celebrating Central Asia’s engagement with

gradually replaced regional tribal allegiances.

they demonstrate how Central Asian artists

ized agriculture prompted fundamental

heritage throughout the Soviet moderniza-

Industrialization and large-scale collectiveconomic shifts. The state organized massive

maintained an appreciation for local cultural

tion project.

Location

The museum is located at the corner of 21st and G streets, NW, four blocks from the Foggy Bottom Metro station (Blue, Orange, and Silver lines). For directions and parking information, visit museum.gwu.edu/plan-visit.

Hours

Monday, Wednesday–Friday: 11:30 AM–6:30 PM Saturday: 10 AM–5 PM; Sunday: 1–5 PM Closed Tuesdays and university holidays.

Admission

$8 suggested donation for non-members. Free for museum members, children, and current GW students, faculty, and staff.

Accessibility

The museum is wheelchair accessible and designated garage parking is available nearby. Visit museum.gwu.edu/accessibility for more information.

Museum Shop

Visit the shop for unique jewelry, home décor, books, and gifts from Washington, D.C., and around the world.

Arthur D. Jenkins Library

The reading room is open Wednesday– Thursday 1–4 PM and by appointment. Please contact the librarian before your visit at museumlibrary@gwu.edu.

Albert H. Small Center for National Capital Area Studies

With the museum’s Washingtoniana Collection as a centerpiece, the center engages students, scholars, and the public in research and educational programs pertaining to our nation’s capital. Old Patterns, New Order: Socialist Realism in Central Asia is a collaboration between the George Washington University’s Central Asia Program and the George Washington University Museum and The Textile Museum.

Eradicate Illiteracy (Likbez), Abdurakhman Rakhimov, Soviet Union, Tajik SSR, 1986, oil on canvas, The Roberts Collection

The museum is grateful to Nurbek and Churek Turdukulov and Sean Roberts for their generous cooperation in lending from their collections to this exhibition.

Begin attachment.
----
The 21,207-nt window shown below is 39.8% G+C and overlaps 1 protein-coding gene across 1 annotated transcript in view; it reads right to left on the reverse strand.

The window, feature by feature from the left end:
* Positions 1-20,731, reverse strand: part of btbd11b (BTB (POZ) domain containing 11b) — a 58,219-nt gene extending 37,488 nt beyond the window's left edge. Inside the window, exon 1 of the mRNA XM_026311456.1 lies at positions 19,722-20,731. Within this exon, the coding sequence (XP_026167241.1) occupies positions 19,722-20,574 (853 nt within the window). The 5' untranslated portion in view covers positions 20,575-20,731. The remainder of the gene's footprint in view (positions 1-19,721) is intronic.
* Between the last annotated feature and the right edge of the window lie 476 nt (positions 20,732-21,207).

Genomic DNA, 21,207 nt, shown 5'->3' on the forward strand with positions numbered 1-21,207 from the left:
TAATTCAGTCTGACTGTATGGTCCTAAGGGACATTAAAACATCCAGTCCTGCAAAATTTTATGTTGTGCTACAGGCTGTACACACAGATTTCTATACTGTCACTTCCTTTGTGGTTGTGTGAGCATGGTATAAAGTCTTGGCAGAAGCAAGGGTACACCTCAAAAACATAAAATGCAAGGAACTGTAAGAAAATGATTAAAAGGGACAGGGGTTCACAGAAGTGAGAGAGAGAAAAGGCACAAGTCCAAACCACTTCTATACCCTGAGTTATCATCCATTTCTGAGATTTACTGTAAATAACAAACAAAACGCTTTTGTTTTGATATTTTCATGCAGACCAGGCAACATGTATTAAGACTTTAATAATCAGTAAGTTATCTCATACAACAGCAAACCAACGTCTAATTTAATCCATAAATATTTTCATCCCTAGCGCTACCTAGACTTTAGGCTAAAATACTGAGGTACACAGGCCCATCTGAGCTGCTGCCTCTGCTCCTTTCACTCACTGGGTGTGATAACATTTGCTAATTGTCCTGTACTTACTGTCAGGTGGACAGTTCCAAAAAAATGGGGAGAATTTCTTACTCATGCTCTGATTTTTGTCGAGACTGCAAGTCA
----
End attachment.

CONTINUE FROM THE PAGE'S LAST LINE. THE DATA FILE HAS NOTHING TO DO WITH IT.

Public Programs

For the most up-to-date list of the museum’s educational programs, visit museum.gwu.edu/calendar.

Exhibition Tours

Free walk-in tours highlighting selections from current exhibitions are offered each Saturday and Sunday at 1:30 PM (textile tour) and 2:30 PM (Washingtoniana tour). To schedule a docent-led tour for groups of six to forty people, email museumed@gwu.edu at least four weeks in advance.

Join or Donate

Support from members and donors is the driving force that allows the museum to continue its work bringing art, history, and culture alive for the GW community and the public. To join or renew a current membership, or to make a donation, visit museum.gwu.edu/support or call 202-994-5579.

Stay in Touch

Follow the museum online for more information about works on view, programs, and behind-thescenes activities. @GWTextileMuseum TextileMuseum GWMuseum Textile-Museum.tumblr.com

The George Washington University Museum and The Textile Museum

701 21st Street, NW, Washington, DC 20052 202-994-5200  |  museum.gwu.edu

R OCTOBE

10

, 201 9 2 Y A – M , 2015 

6


rnity de o M g n ri Encounte Central Asians first encountered Europeanstyle modernity with the arrival of Russian

MATION OR F N I MUSEUM literacy campaigns and disseminated new

ideas through schools and mass media. Sanc-

Tsarist soldiers and bureaucrats at the

tioned ideas about gender roles underwent

profound engagement with modernism,

profoundly upended Central Asian social

as the omnipresent state sought to funda-

The artworks highlighted in the Encoun-

end of the nineteenth century. Their most

however, occurred during the Soviet era

mentally transform all aspects of society.